US Contract Law

Subject LAWS90032 (2016)

Note: This is an archived Handbook entry from 2016.

Credit Points: 12.5
Level: 9 (Graduate/Postgraduate)
Dates & Locations:

This subject is not offered in 2016.

Time Commitment: Contact Hours: The total class time is between 24 and 26 hours.
Total Time Commitment:

The pre-teaching period commences four weeks before the subject commencement date. From this time, students are expected to access and review the Reading Guide that will be available from the LMS subject page and the subject materials provided by the subject coordinator, which will be available from Melbourne Law School. Refer to the Reading Guide for confirmation of which resources need to be read and what other preparation is required before the teaching period commences.


This subject is not recommended for students who have not completed an undergraduate law degree. It requires students to analyse and engage closely with complex legal texts and doctrines.

Corequisites: None
Recommended Background Knowledge:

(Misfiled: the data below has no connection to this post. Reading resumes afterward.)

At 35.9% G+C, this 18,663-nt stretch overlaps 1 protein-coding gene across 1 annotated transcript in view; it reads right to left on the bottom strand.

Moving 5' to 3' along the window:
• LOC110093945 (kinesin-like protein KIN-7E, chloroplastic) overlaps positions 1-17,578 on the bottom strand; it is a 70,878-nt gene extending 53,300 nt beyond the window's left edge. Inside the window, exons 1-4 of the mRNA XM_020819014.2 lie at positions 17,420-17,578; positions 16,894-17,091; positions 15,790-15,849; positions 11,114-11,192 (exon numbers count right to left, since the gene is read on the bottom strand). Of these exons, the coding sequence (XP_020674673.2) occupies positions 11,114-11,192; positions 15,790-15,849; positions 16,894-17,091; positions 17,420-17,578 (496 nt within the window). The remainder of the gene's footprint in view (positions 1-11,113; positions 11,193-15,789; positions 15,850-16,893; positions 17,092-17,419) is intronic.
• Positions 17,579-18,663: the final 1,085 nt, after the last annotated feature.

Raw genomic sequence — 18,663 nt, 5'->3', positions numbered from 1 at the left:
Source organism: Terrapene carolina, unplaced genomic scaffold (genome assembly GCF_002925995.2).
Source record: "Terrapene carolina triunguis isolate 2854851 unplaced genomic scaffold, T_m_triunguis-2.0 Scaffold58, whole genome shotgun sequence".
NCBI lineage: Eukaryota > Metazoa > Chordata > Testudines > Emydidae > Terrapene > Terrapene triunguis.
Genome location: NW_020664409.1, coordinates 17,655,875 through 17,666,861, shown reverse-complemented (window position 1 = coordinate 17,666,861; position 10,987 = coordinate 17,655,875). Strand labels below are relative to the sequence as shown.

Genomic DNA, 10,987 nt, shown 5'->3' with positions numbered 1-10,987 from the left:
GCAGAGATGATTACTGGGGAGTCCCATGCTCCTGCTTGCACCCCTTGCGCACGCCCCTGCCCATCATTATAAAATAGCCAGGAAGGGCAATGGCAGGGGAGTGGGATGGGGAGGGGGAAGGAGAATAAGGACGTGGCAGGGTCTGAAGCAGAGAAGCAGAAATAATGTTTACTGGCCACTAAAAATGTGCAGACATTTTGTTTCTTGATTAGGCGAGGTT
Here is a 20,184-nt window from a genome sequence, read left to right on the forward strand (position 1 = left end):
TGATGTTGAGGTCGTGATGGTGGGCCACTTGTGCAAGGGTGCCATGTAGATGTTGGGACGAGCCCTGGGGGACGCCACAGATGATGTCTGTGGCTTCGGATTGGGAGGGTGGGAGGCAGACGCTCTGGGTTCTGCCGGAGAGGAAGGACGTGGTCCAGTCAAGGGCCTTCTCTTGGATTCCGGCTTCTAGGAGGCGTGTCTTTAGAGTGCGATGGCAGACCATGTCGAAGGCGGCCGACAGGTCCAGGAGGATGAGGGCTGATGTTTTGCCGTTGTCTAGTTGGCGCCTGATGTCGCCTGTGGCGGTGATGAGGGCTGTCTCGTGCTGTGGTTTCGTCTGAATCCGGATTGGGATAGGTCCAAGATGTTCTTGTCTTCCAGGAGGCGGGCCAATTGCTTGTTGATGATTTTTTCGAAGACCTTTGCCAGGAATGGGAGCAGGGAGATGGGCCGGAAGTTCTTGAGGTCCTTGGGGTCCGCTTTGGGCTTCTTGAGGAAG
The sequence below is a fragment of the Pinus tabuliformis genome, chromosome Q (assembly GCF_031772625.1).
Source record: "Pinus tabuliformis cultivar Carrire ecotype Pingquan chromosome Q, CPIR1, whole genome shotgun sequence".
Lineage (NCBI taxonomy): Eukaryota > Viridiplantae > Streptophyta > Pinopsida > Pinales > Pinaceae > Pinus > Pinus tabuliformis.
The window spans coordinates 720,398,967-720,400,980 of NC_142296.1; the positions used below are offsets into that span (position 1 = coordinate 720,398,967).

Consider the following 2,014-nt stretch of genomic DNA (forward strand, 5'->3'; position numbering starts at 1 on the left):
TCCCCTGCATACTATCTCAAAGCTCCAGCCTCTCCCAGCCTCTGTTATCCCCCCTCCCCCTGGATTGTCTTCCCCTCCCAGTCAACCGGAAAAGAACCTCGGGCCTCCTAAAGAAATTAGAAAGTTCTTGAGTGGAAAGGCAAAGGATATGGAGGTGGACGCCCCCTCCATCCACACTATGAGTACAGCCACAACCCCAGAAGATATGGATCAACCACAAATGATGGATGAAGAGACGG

Applicants without legal qualifications should note that subjects are offered in the discipline of law at an advanced graduate level. While every effort will be made to meet the needs of students trained in other fields, concessions will not be made in the general level of instruction or assessment. Most subjects assume the knowledge usually acquired in a degree in law (LLB, JD or equivalent). Applicants should note that admission to some subjects in the Melbourne Law Masters will be dependent upon the individual applicant’s educational background and professional experience.

Non Allowed Subjects: None
Core Participation Requirements:

The Melbourne Law Masters welcomes applications from students with disabilities. The inherent academic requirements for study in the Melbourne Law Masters are:

  • The ability to attend a minimum of 75% of classes and actively engage in the analysis and critique of complex materials and debate;
  • The ability to read, analyse and comprehend complex written legal materials and complex interdisciplinary materials;
  • The ability to clearly and independently communicate in writing a knowledge and application of legal principles and interdisciplinary materials and to critically evaluate these;
  • The ability to clearly and independently communicate orally a knowledge and application of legal principles and interdisciplinary materials and critically evaluate these;
  • The ability to work independently and as a part of a group;
  • The ability to present orally and in writing legal analysis to a professional standard.

Students who feel their disability will inhibit them from meeting these inherent academic requirements are encouraged to contact the Disability Liaison Unit:


For more information:

Phone: +61 3 8344 6190

Subject Overview: